04/28/2005 11:00PM

Closing Argument tries to dodge rain


LOUISVILLE, Ky. - Trainer Kiaran McLaughlin has spent almost as much time handicapping the weather as he has the field for this year's Kentucky Derby. Intermittent rain in recent days has made it difficult for McLaughlin to decide where and when Closing Argument's all-important final Derby workout will take place.

With rain again in the forecast for Friday, and possibly Saturday, McLaughlin had the option of keeping his horse at Keeneland, where he could work over the all-weather training track, or vanning him to Churchill Downs with the hope that the weather and track will allow him to get a good five-furlong work into Closing Argument.

"He'll gallop at Keeneland Saturday morning and then ship to Churchill at 1 p.m. that afternoon," said McLaughlin. "That gives us the option of either working him there Sunday or Monday, depending upon the track condition."

Closing Argument, who will be McLaughlin's first Derby starter, has had an action-packed 3-year-old campaign for a horse with only two starts under his belt since Dec. 4. A son of Successful Appeal owned by Philip and Marcia Cohen, Closing Argument won the Holy Bull Stakes at Gulfstream Park on Feb. 5, was nearly purchased privately in the weeks following that victory, missed a scheduled start April 2 in the $1 million Florida Derby because of a foot bruise, and then finished third two weeks later in the Grade 1 Blue Grass Stakes.

"He was close to being sold a couple of times," said McLaughlin. "But I'm happy with the way things worked out, because I'm really excited about going to my first Derby and glad I'm able to do it with a horse for the Cohens, who have really supported and been behind me."

McLaughlin is realistic enough not to set his expectations too high with his first Derby starter, who figures to be among the longshots in the race.

"This horse gives 110 percent every time he runs and has never finished worse than third," said McLaughlin. "Realistically I'm hoping he can do that again, hit the board, thinking then if he got lucky and got the right trip maybe he could win. But to be honest, if he just hit the board Saturday I would call it a success."

Juvenile runners part of a Derby first

Since the Breeders' Cup was first run in 1984, the top three finishers in the BC Juvenile have returned the following May to run in the Derby on just three occasions (1984-85, 1994-95, and 1995-96). But for the first time in history, the top four finishers in the Juvenile could be in the starting gate when the Derby is run Saturday.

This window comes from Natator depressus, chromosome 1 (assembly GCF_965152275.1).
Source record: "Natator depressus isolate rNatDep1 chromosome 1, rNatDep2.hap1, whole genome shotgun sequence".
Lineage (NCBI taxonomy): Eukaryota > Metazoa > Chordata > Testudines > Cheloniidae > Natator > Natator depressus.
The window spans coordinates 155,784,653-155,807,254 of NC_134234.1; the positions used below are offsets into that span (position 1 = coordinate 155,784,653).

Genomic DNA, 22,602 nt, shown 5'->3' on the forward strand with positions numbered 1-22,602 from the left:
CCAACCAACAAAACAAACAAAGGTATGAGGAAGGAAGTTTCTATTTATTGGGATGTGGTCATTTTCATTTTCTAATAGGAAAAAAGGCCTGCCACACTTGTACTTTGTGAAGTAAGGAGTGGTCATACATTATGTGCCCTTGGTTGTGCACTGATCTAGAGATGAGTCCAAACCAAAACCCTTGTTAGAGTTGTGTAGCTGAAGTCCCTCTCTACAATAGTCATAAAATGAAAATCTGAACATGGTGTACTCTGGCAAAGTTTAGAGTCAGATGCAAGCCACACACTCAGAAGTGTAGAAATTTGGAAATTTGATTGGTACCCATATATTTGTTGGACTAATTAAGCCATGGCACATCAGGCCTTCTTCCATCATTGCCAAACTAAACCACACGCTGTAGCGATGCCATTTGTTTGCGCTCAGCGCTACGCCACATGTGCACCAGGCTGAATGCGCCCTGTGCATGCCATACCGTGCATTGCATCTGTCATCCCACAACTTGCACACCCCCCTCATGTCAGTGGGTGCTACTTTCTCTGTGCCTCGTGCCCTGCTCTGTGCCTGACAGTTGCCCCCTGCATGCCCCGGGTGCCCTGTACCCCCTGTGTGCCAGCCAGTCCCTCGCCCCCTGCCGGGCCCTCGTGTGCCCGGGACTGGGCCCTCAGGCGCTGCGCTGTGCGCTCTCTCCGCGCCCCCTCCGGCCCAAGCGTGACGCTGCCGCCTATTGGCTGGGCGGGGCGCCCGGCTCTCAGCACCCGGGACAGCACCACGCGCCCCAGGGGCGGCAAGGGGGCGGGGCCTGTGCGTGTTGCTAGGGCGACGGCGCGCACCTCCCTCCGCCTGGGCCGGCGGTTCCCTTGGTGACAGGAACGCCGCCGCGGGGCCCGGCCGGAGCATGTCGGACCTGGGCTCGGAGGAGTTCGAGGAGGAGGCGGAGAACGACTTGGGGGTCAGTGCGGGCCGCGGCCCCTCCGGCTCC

Wilko, Afleet Alex, Sun King, and Consolidator were the first four finishers in the Juvenile last October at Lone Star Park, and all four are on target for the Derby.

"That's a heck of a thing for the Breeders' Cup," said Nick Zito, trainer of Sun King. "I'm sure they're very proud of that."

Nonetheless, the so-called Breeders' Cup jinx remains firmly in place: No Juvenile winner has won the Derby, while only three Juvenile starters have won it, the latest being 1993 Derby winner Sea Hero.

In another statistical first relating to Derby 131, the top six finishers in the Toyota Blue Grass Stakes are running back in the Derby, the first time that has ever happened. Only Mr Sword, the seventh and last finisher in the April 16 Blue Grass, is skipping the Derby.

Day stoic about end of streak

Hall of Fame jockey Pat Day, accompanied by Churchill president Steve Sexton, visited the new Joe Hirsch Media Center on the sixth floor Friday afternoon. Day, whose record streak of riding in 21 consecutive Derbies will end Saturday, said he will be back in the saddle as early as May 11. Day recently completed rehabilitation after undergoing hip surgery in late March and was scheduled to begin exercising horses Saturday.

As for his unfamiliar role as Derby spectator, he said, "I'll just walk around and enjoy the festivities. It'll be different, but I'll try to enjoy it as best I can."

Day, whose lone Derby victory came aboard Lil E. Tee in 1992, has ridden in every Derby since 1984. The second-longest streak in Derby history is 16, held jointly by Eddie Arcaro (1944-59) and Bill Shoemaker (1952-67).

- additional reporting by Marty McGee